Wow! How’s that for an attention-grabbing title? I am not suggesting that we ban biodegradable packaging, but instead that we ban using the term “biodegradable.” Here’s why…
FPI staff spends a good deal of time with other packaging organizations and allied associations representing various parts of the supply chain. There’s a growing sentiment among these groups that we should all stop using the term “biodegradable” because it can be misleading and is often misunderstood.
What does “biodegradable” mean, anyway? Consumers often think using “biodegradable” packaging is good because it will decompose if littered or tossed in a landfill. There are two problems right there. First, packaging should NEVER be littered, no matter what it’s made from. End of discussion. Second, the theory that using a biodegradable product is better for landfills is also a load of crap because packaging shouldn’t end up in landfills in the first place. There are much better end of life – or second life, as the case may be – options for packaging, such as recycling, composting or energy recovery.
But perhaps there’s an even better reason to consider not using the term “biodegradable” on our packaging. At FPI, we’ve had a high-ranking official from the Federal Trade Commission (FTC) speak at several of our meetings in the last few years. Our members want to be kept up to date on the latest guidance on environmental marketing claims so that they may be in compliance. Let’s take a look at exactly what the FTC’s “Guides For The Use Of Environmental Marketing Claims” (a.k.a. the “Green Guides”) say:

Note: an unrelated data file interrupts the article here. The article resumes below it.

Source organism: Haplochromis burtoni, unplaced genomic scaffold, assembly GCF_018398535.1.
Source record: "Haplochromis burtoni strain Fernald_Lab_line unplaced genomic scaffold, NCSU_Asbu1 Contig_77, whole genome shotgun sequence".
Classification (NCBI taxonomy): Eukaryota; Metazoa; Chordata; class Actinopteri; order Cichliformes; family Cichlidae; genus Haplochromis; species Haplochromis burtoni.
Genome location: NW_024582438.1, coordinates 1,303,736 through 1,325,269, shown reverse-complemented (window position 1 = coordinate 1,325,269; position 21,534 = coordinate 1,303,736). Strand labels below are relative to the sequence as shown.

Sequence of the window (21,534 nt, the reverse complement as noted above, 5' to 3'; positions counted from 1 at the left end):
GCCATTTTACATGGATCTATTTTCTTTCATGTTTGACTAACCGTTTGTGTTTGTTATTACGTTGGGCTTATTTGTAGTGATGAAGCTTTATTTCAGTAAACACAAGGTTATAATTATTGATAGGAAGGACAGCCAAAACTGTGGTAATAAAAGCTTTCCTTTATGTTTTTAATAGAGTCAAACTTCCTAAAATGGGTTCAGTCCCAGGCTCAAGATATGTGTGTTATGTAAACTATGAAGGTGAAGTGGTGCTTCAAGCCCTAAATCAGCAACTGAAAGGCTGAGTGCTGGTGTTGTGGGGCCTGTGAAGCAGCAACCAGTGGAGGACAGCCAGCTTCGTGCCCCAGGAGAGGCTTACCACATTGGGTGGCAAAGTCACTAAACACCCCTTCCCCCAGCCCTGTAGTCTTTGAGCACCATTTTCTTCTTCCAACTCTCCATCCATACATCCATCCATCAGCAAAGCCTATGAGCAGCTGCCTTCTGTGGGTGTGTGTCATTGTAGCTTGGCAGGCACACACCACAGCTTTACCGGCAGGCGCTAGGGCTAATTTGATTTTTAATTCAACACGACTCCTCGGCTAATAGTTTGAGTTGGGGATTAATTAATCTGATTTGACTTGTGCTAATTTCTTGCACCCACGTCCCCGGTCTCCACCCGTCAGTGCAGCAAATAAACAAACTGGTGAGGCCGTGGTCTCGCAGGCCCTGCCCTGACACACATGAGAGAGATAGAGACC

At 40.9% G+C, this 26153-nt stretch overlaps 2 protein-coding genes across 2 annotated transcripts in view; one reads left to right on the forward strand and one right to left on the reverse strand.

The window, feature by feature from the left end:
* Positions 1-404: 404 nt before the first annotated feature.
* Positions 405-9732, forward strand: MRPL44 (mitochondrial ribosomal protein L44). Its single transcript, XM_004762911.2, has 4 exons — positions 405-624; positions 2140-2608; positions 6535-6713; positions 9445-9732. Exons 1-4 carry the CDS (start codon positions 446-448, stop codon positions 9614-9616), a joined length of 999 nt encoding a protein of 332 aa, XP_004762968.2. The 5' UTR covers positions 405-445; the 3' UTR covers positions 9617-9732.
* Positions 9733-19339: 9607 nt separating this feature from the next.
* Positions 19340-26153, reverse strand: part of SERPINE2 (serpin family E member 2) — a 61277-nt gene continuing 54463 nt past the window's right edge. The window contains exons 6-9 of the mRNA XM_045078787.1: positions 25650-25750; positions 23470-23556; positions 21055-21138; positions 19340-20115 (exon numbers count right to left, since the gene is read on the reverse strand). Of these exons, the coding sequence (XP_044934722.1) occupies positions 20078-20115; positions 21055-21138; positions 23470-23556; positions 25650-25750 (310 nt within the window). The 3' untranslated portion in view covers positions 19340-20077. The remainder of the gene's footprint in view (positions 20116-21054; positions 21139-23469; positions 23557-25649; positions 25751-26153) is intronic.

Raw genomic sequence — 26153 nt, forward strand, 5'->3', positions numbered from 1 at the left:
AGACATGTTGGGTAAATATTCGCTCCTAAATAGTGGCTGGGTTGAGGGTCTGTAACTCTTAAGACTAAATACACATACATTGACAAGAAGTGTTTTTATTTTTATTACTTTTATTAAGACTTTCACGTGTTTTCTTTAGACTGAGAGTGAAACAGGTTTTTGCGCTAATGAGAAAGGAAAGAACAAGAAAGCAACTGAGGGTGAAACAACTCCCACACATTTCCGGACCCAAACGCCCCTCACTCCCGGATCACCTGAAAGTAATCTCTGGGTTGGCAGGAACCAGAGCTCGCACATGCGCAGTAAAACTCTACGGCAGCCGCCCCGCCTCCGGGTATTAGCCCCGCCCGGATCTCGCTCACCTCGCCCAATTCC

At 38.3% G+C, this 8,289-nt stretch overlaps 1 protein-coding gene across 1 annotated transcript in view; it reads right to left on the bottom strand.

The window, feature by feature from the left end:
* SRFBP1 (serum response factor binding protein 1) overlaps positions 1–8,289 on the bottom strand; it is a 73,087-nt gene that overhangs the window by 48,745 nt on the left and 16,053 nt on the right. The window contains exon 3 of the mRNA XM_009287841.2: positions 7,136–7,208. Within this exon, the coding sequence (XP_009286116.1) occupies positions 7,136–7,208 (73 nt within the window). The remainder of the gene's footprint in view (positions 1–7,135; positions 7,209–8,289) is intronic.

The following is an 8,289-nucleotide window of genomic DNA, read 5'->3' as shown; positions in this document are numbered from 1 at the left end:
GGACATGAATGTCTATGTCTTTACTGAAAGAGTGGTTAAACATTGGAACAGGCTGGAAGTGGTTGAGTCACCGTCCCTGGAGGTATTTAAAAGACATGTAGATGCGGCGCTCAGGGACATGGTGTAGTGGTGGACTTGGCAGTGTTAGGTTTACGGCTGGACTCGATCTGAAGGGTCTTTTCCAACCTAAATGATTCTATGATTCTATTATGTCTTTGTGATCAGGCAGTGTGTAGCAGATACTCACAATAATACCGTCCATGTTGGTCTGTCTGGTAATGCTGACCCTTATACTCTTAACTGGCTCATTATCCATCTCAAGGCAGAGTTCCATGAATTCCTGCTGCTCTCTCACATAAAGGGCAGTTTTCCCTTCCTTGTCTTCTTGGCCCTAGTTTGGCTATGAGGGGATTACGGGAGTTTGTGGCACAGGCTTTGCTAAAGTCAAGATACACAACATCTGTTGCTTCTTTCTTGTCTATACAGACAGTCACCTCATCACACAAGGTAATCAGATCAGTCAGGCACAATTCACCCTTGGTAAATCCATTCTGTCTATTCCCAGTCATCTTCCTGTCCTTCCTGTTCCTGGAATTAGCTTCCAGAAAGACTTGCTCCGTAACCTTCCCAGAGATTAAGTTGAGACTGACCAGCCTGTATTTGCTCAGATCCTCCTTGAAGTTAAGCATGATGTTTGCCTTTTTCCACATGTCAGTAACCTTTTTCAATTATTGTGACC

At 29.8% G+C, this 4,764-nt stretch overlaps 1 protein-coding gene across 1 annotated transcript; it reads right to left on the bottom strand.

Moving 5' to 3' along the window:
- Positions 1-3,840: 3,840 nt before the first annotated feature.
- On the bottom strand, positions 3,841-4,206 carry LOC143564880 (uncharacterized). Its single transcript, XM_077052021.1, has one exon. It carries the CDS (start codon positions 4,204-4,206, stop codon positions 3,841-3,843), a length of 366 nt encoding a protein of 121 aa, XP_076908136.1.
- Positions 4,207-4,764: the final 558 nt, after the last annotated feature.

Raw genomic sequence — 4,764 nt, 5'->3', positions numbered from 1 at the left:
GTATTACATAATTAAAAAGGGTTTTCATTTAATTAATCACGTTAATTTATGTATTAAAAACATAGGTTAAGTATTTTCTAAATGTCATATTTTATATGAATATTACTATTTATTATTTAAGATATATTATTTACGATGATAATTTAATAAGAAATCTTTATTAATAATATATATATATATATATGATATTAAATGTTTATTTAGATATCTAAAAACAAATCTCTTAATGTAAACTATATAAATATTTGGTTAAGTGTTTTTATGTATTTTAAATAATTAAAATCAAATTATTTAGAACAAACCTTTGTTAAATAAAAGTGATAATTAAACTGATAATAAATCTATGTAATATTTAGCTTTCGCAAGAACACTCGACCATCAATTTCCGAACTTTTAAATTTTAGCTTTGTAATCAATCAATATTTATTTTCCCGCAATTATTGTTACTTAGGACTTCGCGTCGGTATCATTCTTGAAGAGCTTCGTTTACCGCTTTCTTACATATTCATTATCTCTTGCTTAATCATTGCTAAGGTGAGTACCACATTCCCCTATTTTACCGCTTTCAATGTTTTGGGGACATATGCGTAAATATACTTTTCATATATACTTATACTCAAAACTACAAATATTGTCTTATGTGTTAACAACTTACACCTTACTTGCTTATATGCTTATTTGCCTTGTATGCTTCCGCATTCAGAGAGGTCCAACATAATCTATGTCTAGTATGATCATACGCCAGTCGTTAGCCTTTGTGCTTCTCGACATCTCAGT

It is deceptive to misrepresent, directly or by implication, that a product or package is degradable, biodegradable, oxo-degradable, oxo-biodegradable, or photodegradable.
More importantly, the Guides go on to say:
It is deceptive to make an unqualified degradable claim for items entering the solid waste stream if the items do not completely decompose within one year after customary disposal. Unqualified degradable claims for items that are customarily disposed in landfills, incinerators, and recycling facilities are deceptive because these locations do not present conditions in which complete decomposition will occur within one year.
Want another reason to reconsider using “biodegradable” on a foodservice package? FTC is cracking down on the use of this claim, and a converter of paper plates (a non-FPI member!) was recently cited for making unsubstantiated biodegradability claims. More information on the announcement may be found here.
We are all product stewards for the foodservice packaging industry, and together we can play an active role in educating our customers and/or consumers, providing only the most meaningful claims on our packaging and complying with regulations. That’s a win for everyone.
Posted By Lynn M. Dyer (President) | 4/8/2014 12:59:21 PM